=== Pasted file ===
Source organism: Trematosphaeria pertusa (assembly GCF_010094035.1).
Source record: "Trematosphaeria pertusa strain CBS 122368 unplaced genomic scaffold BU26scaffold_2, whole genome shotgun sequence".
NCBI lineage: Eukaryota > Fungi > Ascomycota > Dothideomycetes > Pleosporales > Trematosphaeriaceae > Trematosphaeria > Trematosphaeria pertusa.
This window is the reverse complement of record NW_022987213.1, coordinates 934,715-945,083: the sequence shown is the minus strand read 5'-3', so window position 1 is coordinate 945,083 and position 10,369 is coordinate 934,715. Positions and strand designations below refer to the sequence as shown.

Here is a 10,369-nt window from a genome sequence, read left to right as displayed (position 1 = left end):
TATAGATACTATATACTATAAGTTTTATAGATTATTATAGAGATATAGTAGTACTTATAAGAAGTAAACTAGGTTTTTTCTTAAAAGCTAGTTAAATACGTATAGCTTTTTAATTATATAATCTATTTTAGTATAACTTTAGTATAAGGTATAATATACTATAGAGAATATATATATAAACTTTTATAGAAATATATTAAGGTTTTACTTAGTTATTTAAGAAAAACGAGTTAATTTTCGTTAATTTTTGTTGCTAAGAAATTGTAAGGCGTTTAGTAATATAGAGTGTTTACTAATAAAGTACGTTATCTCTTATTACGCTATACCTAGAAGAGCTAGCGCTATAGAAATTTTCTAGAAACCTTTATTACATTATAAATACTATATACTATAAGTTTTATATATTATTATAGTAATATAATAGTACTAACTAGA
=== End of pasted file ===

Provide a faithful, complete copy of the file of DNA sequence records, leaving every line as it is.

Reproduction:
Source organism: Trematosphaeria pertusa (assembly GCF_010094035.1).
Source record: "Trematosphaeria pertusa strain CBS 122368 unplaced genomic scaffold BU26scaffold_2, whole genome shotgun sequence".
NCBI lineage: Eukaryota > Fungi > Ascomycota > Dothideomycetes > Pleosporales > Trematosphaeriaceae > Trematosphaeria > Trematosphaeria pertusa.
This window is the reverse complement of record NW_022987213.1, coordinates 934,715-945,083: the sequence shown is the minus strand read 5'-3', so window position 1 is coordinate 945,083 and position 10,369 is coordinate 934,715. Positions and strand designations below refer to the sequence as shown.

Here is a 10,369-nt window from a genome sequence, read left to right as displayed (position 1 = left end):
TATAGATACTATATACTATAAGTTTTATAGATTATTATAGAGATATAGTAGTACTTATAAGAAGTAAACTAGGTTTTTTCTTAAAAGCTAGTTAAATACGTATAGCTTTTTAATTATATAATCTATTTTAGTATAACTTTAGTATAAGGTATAATATACTATAGAGAATATATATATAAACTTTTATAGAAATATATTAAGGTTTTACTTAGTTATTTAAGAAAAACGAGTTAATTTTCGTTAATTTTTGTTGCTAAGAAATTGTAAGGCGTTTAGTAATATAGAGTGTTTACTAATAAAGTACGTTATCTCTTATTACGCTATACCTAGAAGAGCTAGCGCTATAGAAATTTTCTAGAAACCTTTATTACATTATAAATACTATATACTATAAGTTTTATATATTATTATAGTAATATAATAGTACTAACTAGA